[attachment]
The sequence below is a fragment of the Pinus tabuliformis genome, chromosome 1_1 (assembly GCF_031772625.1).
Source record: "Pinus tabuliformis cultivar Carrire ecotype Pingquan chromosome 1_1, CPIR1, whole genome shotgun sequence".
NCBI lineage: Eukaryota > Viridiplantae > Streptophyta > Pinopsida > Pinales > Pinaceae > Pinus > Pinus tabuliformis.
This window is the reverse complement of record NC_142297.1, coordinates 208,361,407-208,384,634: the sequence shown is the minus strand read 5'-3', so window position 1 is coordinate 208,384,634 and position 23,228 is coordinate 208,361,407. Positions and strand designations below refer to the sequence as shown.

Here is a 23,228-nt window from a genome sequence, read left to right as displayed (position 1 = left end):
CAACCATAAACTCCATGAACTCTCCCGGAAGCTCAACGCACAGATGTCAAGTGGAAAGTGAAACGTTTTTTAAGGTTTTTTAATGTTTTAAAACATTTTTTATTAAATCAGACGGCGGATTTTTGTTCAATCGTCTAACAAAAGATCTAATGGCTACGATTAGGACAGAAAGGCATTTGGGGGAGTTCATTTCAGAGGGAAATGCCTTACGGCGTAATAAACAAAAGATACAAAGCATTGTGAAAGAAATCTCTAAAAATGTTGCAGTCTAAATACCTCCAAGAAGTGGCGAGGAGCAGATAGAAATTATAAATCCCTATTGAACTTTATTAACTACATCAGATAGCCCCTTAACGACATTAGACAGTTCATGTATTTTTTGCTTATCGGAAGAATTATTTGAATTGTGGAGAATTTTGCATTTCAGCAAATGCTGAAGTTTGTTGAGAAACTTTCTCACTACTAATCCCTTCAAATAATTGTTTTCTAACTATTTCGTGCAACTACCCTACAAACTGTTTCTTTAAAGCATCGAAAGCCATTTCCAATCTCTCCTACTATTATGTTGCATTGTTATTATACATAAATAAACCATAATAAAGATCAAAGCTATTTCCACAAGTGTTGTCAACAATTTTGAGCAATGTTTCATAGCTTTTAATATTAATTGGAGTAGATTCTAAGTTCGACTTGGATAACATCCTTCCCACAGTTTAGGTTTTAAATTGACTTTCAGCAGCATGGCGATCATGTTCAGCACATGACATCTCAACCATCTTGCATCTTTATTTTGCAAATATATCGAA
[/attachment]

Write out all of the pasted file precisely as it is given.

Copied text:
The sequence below is a fragment of the Pinus tabuliformis genome, chromosome 1_1 (assembly GCF_031772625.1).
Source record: "Pinus tabuliformis cultivar Carrire ecotype Pingquan chromosome 1_1, CPIR1, whole genome shotgun sequence".
NCBI lineage: Eukaryota > Viridiplantae > Streptophyta > Pinopsida > Pinales > Pinaceae > Pinus > Pinus tabuliformis.
This window is the reverse complement of record NC_142297.1, coordinates 208,361,407-208,384,634: the sequence shown is the minus strand read 5'-3', so window position 1 is coordinate 208,384,634 and position 23,228 is coordinate 208,361,407. Positions and strand designations below refer to the sequence as shown.

Here is a 23,228-nt window from a genome sequence, read left to right as displayed (position 1 = left end):
CAACCATAAACTCCATGAACTCTCCCGGAAGCTCAACGCACAGATGTCAAGTGGAAAGTGAAACGTTTTTTAAGGTTTTTTAATGTTTTAAAACATTTTTTATTAAATCAGACGGCGGATTTTTGTTCAATCGTCTAACAAAAGATCTAATGGCTACGATTAGGACAGAAAGGCATTTGGGGGAGTTCATTTCAGAGGGAAATGCCTTACGGCGTAATAAACAAAAGATACAAAGCATTGTGAAAGAAATCTCTAAAAATGTTGCAGTCTAAATACCTCCAAGAAGTGGCGAGGAGCAGATAGAAATTATAAATCCCTATTGAACTTTATTAACTACATCAGATAGCCCCTTAACGACATTAGACAGTTCATGTATTTTTTGCTTATCGGAAGAATTATTTGAATTGTGGAGAATTTTGCATTTCAGCAAATGCTGAAGTTTGTTGAGAAACTTTCTCACTACTAATCCCTTCAAATAATTGTTTTCTAACTATTTCGTGCAACTACCCTACAAACTGTTTCTTTAAAGCATCGAAAGCCATTTCCAATCTCTCCTACTATTATGTTGCATTGTTATTATACATAAATAAACCATAATAAAGATCAAAGCTATTTCCACAAGTGTTGTCAACAATTTTGAGCAATGTTTCATAGCTTTTAATATTAATTGGAGTAGATTCTAAGTTCGACTTGGATAACATCCTTCCCACAGTTTAGGTTTTAAATTGACTTTCAGCAGCATGGCGATCATGTTCAGCACATGACATCTCAACCATCTTGCATCTTTATTTTGCAAATATATCGAA